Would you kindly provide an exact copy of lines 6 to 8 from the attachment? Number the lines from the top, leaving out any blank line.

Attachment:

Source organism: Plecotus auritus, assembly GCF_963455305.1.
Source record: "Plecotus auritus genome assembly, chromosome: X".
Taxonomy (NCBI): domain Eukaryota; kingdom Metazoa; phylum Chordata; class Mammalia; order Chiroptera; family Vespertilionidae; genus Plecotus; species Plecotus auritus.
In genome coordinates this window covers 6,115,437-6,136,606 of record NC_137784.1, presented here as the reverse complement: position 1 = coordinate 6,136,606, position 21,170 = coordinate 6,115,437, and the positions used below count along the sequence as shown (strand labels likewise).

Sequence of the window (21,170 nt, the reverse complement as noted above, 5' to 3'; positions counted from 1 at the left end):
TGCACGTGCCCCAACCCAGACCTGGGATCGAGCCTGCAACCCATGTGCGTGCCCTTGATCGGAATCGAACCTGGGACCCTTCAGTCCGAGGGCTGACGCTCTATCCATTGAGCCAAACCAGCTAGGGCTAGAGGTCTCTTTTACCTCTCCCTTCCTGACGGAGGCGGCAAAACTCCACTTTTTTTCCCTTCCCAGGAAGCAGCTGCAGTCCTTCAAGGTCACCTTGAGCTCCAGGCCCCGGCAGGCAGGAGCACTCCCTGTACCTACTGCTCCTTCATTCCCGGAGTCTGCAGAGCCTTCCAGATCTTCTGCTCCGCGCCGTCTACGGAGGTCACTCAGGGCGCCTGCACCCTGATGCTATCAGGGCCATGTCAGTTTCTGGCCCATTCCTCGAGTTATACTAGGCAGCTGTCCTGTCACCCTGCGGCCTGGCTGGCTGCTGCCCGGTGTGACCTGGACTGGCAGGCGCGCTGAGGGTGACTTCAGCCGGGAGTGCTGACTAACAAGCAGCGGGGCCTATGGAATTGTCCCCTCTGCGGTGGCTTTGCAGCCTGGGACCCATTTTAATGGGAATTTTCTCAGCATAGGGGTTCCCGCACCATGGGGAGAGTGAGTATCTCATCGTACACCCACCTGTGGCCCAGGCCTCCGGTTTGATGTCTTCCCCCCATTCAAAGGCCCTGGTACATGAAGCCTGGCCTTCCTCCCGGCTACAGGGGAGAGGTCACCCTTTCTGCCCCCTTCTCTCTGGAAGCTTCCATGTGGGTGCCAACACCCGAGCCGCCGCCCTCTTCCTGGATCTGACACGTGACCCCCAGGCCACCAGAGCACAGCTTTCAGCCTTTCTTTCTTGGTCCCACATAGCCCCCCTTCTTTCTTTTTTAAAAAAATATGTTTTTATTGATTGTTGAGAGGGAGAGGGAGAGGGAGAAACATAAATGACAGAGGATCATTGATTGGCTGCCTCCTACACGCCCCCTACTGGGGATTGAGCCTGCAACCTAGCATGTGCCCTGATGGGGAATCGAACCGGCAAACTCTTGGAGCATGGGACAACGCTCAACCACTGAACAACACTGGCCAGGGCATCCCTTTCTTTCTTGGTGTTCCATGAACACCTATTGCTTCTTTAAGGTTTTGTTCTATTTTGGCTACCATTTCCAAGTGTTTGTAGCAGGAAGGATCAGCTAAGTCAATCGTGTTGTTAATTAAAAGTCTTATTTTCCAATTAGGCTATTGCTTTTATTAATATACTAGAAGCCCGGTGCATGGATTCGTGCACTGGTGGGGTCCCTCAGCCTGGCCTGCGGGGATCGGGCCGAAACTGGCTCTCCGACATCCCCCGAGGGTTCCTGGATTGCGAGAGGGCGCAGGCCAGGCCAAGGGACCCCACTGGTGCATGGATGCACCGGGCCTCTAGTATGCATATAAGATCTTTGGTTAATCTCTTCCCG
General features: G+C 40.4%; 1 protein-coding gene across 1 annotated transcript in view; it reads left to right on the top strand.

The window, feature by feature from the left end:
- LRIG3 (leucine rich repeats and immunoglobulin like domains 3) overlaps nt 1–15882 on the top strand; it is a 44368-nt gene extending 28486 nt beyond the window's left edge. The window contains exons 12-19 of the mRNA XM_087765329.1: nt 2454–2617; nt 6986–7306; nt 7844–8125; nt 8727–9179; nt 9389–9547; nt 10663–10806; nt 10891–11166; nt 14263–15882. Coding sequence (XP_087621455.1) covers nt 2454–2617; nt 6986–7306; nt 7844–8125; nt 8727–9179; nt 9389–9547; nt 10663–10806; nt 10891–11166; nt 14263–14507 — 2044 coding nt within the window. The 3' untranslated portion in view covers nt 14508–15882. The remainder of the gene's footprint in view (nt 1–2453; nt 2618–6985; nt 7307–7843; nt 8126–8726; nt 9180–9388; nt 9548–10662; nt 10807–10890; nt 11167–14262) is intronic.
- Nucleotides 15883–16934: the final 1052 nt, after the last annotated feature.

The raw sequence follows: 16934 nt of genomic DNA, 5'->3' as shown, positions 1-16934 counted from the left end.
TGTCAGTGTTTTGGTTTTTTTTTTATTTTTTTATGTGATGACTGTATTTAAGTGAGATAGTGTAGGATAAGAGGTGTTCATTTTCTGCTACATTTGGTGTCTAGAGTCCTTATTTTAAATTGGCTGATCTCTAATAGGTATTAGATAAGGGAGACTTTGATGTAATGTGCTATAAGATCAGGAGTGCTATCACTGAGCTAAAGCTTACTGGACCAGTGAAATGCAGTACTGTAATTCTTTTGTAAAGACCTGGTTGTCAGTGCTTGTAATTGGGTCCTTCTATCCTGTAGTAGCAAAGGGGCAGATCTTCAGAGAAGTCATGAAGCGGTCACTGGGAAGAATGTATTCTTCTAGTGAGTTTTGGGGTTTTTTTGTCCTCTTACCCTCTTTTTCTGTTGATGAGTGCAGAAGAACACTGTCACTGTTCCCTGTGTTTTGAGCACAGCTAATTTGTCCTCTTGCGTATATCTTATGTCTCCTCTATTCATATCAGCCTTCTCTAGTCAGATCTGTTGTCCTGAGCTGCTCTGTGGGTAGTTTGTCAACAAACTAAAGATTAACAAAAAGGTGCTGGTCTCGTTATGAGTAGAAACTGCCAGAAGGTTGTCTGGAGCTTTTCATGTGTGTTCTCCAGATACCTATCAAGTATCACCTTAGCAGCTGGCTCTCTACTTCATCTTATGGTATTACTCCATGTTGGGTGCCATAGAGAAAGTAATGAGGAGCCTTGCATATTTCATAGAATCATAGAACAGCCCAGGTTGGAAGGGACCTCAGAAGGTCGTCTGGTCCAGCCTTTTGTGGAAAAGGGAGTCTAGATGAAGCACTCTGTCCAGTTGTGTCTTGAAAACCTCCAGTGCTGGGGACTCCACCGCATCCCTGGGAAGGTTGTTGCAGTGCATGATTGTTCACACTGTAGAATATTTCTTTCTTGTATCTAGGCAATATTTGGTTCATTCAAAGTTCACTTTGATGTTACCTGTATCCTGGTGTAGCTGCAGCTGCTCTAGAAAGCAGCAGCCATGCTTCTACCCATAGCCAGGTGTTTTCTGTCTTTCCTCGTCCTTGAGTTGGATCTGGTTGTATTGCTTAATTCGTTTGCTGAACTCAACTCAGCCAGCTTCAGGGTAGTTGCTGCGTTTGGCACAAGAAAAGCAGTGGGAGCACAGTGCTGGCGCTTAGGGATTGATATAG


TGCACGTGCCCCAACCCAGACCTGGGATCGAGCCTGCAACCCATGTGCGTGCCCTTGATCGGAATCGAACCTGGGACCCTTCAGTCCGAGGGCTGACGCTCTATCCATTGAGCCAAACCAGCTAGGGCTAGAGGTCTCTTTTACCTCTCCCTTCCTGACGGAGGCGGCAAAACTCCACTTTTTTTCCCTTCCCAGGAAGCAGCTGCAGTCCTTCAAGGTCACCTTGAGCTCCAGGCCCCGGCAGGCAGGAGCACTCCCTGTACCTACTGCTCCTTCATTCCCGGAGTCTGCAGAGCCTTCCAGATCTTCTGCTCCGCGCCGTCTACGGAGGTCACTCAGGGCGCCTGCACCCTGATGCTATCAGGGCCATGTCAGTTTCTGGCCCATTCCTCGAGTTATACTAGGCAGCTGTCCTGTCACCCTGCGGCCTGGCTGGCTGCTGCCCGGTGTGACCTGGACTGGCAGGCGCGCTGAGGGTGACTTCAGCCGGGAGTGCTGACTAACAAGCAGCGGGGCCTATGGAATTGTCCCCTCTGCGGTGGCTTTGCAGCCTGGGACCCATTTTAATGGGAATTTTCTCAGCATAGGGGTTCCCGCACCATGGGGAGAGTGAGTATCTCATCGTACACCCACCTGTGGCCCAGGCCTCCGGTTTGATGTCTTCCCCCCATTCAAAGGCCCTGGTACATGAAGCCTGGCCTTCCTCCCGGCTACAGGGGAGAGGTCACCCTTTCTGCCCCCTTCTCTCTGGAAGCTTCCATGTGGGTGCCAACACCCGAGCCGCCGCCCTCTTCCTGGATCTGACACGTGACCCCCAGGCCACCAGAGCACAGCTTTCAGCCTTTCTTTCTTGGTCCCACATAGCCCCCCTTCTTTCTTTTTTAAAAAAATATGTTTTTATTGATTGTTGAGAGGGAGAGGGAGAGGGAGAAACATAAATGACAGAGGATCATTGATTGGCTGCCTCCTACACGCCCCCTACTGGGGATTGAGCCTGCAACCTAGCATGTGCCCTGATGGGGAATCGAACCGGCAAACTCTTGGAGCATGGGACAACGCTCAACCACTGAACAACACTGGCCAGGGCATCCCTTTCTTTCTTGGTGTTCCATGAACACCTATTGCTTCTTTAAGGTTTTGTTCTATTTTGGCTACCATTTCCAAGTGTTTGTAGCAGGAAGGATCAGCTAAGTCAATCGTGTTGTTAATTAAAAGTCTTATTTTCCAATTAGGCTATTGCTTTTATTAATATACTAGAAGCCCGGTGCATGGATTCGTGCACTGGTGGGGTCCCTCAGCCTGGCCTGCGGGGATCGGGCCGAAACTGGCTCTCCGACATCCCCCGAGGGTTCCTGGATTGCGAGAGGGCGCAGGCCAGGCCAAGGGACCCCACTGGTGCATGGATGCACCGGGCCTCTAGTATGCATATAAGATCTTTGGTTAATCTCTTCCCG
General features: G+C 40.4%; 1 protein-coding gene across 1 annotated transcript in view; it reads left to right on the top strand.

The window, feature by feature from the left end: